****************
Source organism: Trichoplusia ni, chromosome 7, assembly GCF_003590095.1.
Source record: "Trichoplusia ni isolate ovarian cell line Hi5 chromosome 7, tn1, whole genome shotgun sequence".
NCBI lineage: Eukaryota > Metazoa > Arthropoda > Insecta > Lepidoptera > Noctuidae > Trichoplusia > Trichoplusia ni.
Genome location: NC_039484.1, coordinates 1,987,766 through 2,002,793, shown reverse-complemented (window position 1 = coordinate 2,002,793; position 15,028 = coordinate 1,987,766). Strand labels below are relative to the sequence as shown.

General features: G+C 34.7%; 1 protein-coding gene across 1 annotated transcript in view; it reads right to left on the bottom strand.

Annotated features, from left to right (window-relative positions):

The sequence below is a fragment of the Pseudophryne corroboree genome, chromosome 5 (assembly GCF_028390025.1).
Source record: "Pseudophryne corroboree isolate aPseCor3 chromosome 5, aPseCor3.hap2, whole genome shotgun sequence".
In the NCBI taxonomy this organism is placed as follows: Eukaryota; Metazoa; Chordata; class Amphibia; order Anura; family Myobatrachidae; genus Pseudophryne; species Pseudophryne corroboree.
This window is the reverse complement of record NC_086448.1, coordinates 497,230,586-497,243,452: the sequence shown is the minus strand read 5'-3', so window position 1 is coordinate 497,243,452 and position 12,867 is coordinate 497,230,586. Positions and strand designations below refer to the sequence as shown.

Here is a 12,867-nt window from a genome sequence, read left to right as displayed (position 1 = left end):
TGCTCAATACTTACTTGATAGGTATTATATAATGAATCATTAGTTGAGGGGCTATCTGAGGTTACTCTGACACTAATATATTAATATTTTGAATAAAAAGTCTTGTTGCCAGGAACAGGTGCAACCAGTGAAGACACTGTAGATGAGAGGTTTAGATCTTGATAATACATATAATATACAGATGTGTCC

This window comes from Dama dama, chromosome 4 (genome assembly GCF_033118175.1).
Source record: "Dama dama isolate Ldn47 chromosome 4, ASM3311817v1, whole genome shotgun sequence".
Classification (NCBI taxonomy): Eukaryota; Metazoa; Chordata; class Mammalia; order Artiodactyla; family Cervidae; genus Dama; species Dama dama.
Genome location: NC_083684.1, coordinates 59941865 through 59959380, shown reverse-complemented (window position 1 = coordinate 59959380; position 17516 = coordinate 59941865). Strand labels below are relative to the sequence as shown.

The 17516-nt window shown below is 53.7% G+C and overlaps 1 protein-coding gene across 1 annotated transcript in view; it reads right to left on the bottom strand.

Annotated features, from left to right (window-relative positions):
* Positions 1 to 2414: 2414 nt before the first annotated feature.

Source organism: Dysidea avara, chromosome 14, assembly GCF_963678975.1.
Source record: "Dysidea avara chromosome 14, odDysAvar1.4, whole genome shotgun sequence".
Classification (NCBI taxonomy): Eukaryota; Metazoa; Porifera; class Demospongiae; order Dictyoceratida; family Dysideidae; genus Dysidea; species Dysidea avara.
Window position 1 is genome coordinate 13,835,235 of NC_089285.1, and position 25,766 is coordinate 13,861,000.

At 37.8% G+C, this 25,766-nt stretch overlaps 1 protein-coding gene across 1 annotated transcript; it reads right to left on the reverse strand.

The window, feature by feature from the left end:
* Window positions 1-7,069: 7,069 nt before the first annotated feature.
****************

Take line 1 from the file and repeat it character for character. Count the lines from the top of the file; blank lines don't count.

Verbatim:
Source organism: Trichoplusia ni, chromosome 7, assembly GCF_003590095.1.